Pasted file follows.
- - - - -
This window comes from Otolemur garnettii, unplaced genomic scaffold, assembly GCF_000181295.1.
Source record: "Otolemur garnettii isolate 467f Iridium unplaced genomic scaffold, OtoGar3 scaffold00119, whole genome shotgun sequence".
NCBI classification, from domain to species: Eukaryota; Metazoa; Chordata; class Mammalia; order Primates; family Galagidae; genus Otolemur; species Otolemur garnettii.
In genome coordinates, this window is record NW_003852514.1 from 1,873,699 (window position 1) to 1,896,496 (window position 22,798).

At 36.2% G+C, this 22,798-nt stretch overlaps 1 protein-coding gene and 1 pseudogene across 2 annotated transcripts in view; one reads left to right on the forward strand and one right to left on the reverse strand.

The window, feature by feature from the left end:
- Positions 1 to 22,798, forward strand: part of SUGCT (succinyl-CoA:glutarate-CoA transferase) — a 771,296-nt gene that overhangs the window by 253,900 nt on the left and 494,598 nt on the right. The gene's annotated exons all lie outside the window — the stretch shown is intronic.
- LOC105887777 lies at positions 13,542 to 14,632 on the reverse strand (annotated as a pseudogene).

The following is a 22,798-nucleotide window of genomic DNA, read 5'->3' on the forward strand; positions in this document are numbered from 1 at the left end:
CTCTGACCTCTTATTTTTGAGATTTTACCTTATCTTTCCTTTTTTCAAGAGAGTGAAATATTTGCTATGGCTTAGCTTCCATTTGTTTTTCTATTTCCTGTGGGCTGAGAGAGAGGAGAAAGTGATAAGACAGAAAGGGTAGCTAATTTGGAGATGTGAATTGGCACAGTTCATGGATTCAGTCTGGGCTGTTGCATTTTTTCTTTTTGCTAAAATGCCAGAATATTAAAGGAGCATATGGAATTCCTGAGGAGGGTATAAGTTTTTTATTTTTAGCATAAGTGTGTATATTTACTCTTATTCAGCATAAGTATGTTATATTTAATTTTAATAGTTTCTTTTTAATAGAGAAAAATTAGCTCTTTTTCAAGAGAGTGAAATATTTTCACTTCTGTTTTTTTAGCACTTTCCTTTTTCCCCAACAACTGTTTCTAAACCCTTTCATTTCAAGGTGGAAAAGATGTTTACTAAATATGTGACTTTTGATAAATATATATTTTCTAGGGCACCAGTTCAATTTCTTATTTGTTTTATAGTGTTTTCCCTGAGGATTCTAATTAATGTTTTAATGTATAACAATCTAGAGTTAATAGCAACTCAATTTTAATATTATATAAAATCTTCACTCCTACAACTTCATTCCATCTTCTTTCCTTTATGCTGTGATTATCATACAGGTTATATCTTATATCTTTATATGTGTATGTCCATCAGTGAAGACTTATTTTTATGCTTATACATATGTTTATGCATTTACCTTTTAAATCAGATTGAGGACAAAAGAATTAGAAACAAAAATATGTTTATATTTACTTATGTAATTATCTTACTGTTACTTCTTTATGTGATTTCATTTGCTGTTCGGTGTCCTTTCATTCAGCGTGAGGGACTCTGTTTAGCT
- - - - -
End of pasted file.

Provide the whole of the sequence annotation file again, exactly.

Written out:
This window comes from Otolemur garnettii, unplaced genomic scaffold, assembly GCF_000181295.1.
Source record: "Otolemur garnettii isolate 467f Iridium unplaced genomic scaffold, OtoGar3 scaffold00119, whole genome shotgun sequence".
NCBI classification, from domain to species: Eukaryota; Metazoa; Chordata; class Mammalia; order Primates; family Galagidae; genus Otolemur; species Otolemur garnettii.
In genome coordinates, this window is record NW_003852514.1 from 1,873,699 (window position 1) to 1,896,496 (window position 22,798).

At 36.2% G+C, this 22,798-nt stretch overlaps 1 protein-coding gene and 1 pseudogene across 2 annotated transcripts in view; one reads left to right on the forward strand and one right to left on the reverse strand.

The window, feature by feature from the left end:
- Positions 1 to 22,798, forward strand: part of SUGCT (succinyl-CoA:glutarate-CoA transferase) — a 771,296-nt gene that overhangs the window by 253,900 nt on the left and 494,598 nt on the right. The gene's annotated exons all lie outside the window — the stretch shown is intronic.
- LOC105887777 lies at positions 13,542 to 14,632 on the reverse strand (annotated as a pseudogene).

The following is a 22,798-nucleotide window of genomic DNA, read 5'->3' on the forward strand; positions in this document are numbered from 1 at the left end:
CTCTGACCTCTTATTTTTGAGATTTTACCTTATCTTTCCTTTTTTCAAGAGAGTGAAATATTTGCTATGGCTTAGCTTCCATTTGTTTTTCTATTTCCTGTGGGCTGAGAGAGAGGAGAAAGTGATAAGACAGAAAGGGTAGCTAATTTGGAGATGTGAATTGGCACAGTTCATGGATTCAGTCTGGGCTGTTGCATTTTTTCTTTTTGCTAAAATGCCAGAATATTAAAGGAGCATATGGAATTCCTGAGGAGGGTATAAGTTTTTTATTTTTAGCATAAGTGTGTATATTTACTCTTATTCAGCATAAGTATGTTATATTTAATTTTAATAGTTTCTTTTTAATAGAGAAAAATTAGCTCTTTTTCAAGAGAGTGAAATATTTTCACTTCTGTTTTTTTAGCACTTTCCTTTTTCCCCAACAACTGTTTCTAAACCCTTTCATTTCAAGGTGGAAAAGATGTTTACTAAATATGTGACTTTTGATAAATATATATTTTCTAGGGCACCAGTTCAATTTCTTATTTGTTTTATAGTGTTTTCCCTGAGGATTCTAATTAATGTTTTAATGTATAACAATCTAGAGTTAATAGCAACTCAATTTTAATATTATATAAAATCTTCACTCCTACAACTTCATTCCATCTTCTTTCCTTTATGCTGTGATTATCATACAGGTTATATCTTATATCTTTATATGTGTATGTCCATCAGTGAAGACTTATTTTTATGCTTATACATATGTTTATGCATTTACCTTTTAAATCAGATTGAGGACAAAAGAATTAGAAACAAAAATATGTTTATATTTACTTATGTAATTATCTTACTGTTACTTCTTTATGTGATTTCATTTGCTGTTCGGTGTCCTTTCATTCAGCGTGAGGGACTCTGTTTAGCT